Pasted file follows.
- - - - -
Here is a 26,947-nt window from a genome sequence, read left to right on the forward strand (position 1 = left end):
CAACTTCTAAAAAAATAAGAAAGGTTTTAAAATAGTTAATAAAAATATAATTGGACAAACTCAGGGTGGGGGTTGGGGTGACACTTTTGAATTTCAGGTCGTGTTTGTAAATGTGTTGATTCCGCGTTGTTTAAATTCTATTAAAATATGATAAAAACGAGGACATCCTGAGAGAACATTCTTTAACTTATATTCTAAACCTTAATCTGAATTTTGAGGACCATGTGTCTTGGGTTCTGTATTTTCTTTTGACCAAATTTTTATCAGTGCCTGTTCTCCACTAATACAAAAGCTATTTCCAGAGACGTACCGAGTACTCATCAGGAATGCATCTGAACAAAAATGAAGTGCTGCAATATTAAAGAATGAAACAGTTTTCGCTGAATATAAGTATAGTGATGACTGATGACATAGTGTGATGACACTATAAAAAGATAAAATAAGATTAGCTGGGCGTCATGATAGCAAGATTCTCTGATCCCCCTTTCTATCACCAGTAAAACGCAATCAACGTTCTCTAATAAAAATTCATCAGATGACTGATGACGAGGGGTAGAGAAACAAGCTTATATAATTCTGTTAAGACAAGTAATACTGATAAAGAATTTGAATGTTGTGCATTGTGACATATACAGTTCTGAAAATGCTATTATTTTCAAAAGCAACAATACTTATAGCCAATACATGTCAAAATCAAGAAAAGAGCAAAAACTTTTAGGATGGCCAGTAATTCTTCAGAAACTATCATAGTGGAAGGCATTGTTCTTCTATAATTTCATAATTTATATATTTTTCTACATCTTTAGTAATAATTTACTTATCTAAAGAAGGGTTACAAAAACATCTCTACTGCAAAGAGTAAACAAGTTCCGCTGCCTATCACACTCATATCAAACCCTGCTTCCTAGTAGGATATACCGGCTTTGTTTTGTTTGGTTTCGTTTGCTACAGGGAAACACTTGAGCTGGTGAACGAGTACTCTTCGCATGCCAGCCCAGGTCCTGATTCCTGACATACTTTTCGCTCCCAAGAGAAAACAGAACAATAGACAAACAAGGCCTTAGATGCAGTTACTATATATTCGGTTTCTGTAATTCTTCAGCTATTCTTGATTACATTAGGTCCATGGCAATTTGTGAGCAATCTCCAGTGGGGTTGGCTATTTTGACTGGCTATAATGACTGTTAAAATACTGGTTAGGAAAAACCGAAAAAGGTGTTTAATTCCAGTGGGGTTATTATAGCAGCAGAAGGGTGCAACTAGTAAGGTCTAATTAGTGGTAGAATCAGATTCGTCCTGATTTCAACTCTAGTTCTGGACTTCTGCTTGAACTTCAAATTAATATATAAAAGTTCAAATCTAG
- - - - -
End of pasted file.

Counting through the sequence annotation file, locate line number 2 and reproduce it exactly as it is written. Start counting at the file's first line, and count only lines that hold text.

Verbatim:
CAACTTCTAAAAAAATAAGAAAGGTTTTAAAATAGTTAATAAAAATATAATTGGACAAACTCAGGGTGGGGGTTGGGGTGACACTTTTGAATTTCAGGTCGTGTTTGTAAATGTGTTGATTCCGCGTTGTTTAAATTCTATTAAAATATGATAAAAACGAGGACATCCTGAGAGAACATTCTTTAACTTATATTCTAAACCTTAATCTGAATTTTGAGGACCATGTGTCTTGGGTTCTGTATTTTCTTTTGACCAAATTTTTATCAGTGCCTGTTCTCCACTAATACAAAAGCTATTTCCAGAGACGTACCGAGTACTCATCAGGAATGCATCTGAACAAAAATGAAGTGCTGCAATATTAAAGAATGAAACAGTTTTCGCTGAATATAAGTATAGTGATGACTGATGACATAGTGTGATGACACTATAAAAAGATAAAATAAGATTAGCTGGGCGTCATGATAGCAAGATTCTCTGATCCCCCTTTCTATCACCAGTAAAACGCAATCAACGTTCTCTAATAAAAATTCATCAGATGACTGATGACGAGGGGTAGAGAAACAAGCTTATATAATTCTGTTAAGACAAGTAATACTGATAAAGAATTTGAATGTTGTGCATTGTGACATATACAGTTCTGAAAATGCTATTATTTTCAAAAGCAACAATACTTATAGCCAATACATGTCAAAATCAAGAAAAGAGCAAAAACTTTTAGGATGGCCAGTAATTCTTCAGAAACTATCATAGTGGAAGGCATTGTTCTTCTATAATTTCATAATTTATATATTTTTCTACATCTTTAGTAATAATTTACTTATCTAAAGAAGGGTTACAAAAACATCTCTACTGCAAAGAGTAAACAAGTTCCGCTGCCTATCACACTCATATCAAACCCTGCTTCCTAGTAGGATATACCGGCTTTGTTTTGTTTGGTTTCGTTTGCTACAGGGAAACACTTGAGCTGGTGAACGAGTACTCTTCGCATGCCAGCCCAGGTCCTGATTCCTGACATACTTTTCGCTCCCAAGAGAAAACAGAACAATAGACAAACAAGGCCTTAGATGCAGTTACTATATATTCGGTTTCTGTAATTCTTCAGCTATTCTTGATTACATTAGGTCCATGGCAATTTGTGAGCAATCTCCAGTGGGGTTGGCTATTTTGACTGGCTATAATGACTGTTAAAATACTGGTTAGGAAAAACCGAAAAAGGTGTTTAATTCCAGTGGGGTTATTATAGCAGCAGAAGGGTGCAACTAGTAAGGTCTAATTAGTGGTAGAATCAGATTCGTCCTGATTTCAACTCTAGTTCTGGACTTCTGCTTGAACTTCAAATTAATATATAAAAGTTCAAATCTAG